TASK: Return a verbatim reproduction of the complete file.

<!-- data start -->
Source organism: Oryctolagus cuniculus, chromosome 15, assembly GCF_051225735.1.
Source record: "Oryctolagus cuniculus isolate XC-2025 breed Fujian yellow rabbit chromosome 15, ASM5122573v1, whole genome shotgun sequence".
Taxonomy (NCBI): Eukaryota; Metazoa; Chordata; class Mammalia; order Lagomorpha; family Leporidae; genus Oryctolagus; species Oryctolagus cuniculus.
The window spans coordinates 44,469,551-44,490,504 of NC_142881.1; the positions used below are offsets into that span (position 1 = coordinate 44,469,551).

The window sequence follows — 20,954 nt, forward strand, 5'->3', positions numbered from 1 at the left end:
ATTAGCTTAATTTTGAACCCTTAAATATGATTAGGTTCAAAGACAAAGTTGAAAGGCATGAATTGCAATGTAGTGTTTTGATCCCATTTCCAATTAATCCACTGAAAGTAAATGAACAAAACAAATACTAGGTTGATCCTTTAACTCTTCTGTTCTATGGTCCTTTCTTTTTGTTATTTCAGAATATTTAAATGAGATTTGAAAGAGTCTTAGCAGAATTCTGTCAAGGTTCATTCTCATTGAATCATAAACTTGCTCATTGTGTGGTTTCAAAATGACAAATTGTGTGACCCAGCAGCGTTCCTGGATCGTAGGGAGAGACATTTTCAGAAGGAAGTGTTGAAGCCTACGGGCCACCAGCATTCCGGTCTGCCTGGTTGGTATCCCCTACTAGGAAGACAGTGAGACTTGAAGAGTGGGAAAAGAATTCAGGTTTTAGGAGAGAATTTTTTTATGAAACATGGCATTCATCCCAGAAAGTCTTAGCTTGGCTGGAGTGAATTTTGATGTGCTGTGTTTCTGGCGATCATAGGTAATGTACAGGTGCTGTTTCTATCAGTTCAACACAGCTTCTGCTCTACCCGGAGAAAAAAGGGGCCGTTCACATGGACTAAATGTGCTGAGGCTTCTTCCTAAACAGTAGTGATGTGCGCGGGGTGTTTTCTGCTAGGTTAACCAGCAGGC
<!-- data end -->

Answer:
Source organism: Oryctolagus cuniculus, chromosome 15, assembly GCF_051225735.1.
Source record: "Oryctolagus cuniculus isolate XC-2025 breed Fujian yellow rabbit chromosome 15, ASM5122573v1, whole genome shotgun sequence".
Taxonomy (NCBI): Eukaryota; Metazoa; Chordata; class Mammalia; order Lagomorpha; family Leporidae; genus Oryctolagus; species Oryctolagus cuniculus.
The window spans coordinates 44,469,551-44,490,504 of NC_142881.1; the positions used below are offsets into that span (position 1 = coordinate 44,469,551).

The window sequence follows — 20,954 nt, forward strand, 5'->3', positions numbered from 1 at the left end:
ATTAGCTTAATTTTGAACCCTTAAATATGATTAGGTTCAAAGACAAAGTTGAAAGGCATGAATTGCAATGTAGTGTTTTGATCCCATTTCCAATTAATCCACTGAAAGTAAATGAACAAAACAAATACTAGGTTGATCCTTTAACTCTTCTGTTCTATGGTCCTTTCTTTTTGTTATTTCAGAATATTTAAATGAGATTTGAAAGAGTCTTAGCAGAATTCTGTCAAGGTTCATTCTCATTGAATCATAAACTTGCTCATTGTGTGGTTTCAAAATGACAAATTGTGTGACCCAGCAGCGTTCCTGGATCGTAGGGAGAGACATTTTCAGAAGGAAGTGTTGAAGCCTACGGGCCACCAGCATTCCGGTCTGCCTGGTTGGTATCCCCTACTAGGAAGACAGTGAGACTTGAAGAGTGGGAAAAGAATTCAGGTTTTAGGAGAGAATTTTTTTATGAAACATGGCATTCATCCCAGAAAGTCTTAGCTTGGCTGGAGTGAATTTTGATGTGCTGTGTTTCTGGCGATCATAGGTAATGTACAGGTGCTGTTTCTATCAGTTCAACACAGCTTCTGCTCTACCCGGAGAAAAAAGGGGCCGTTCACATGGACTAAATGTGCTGAGGCTTCTTCCTAAACAGTAGTGATGTGCGCGGGGTGTTTTCTGCTAGGTTAACCAGCAGGC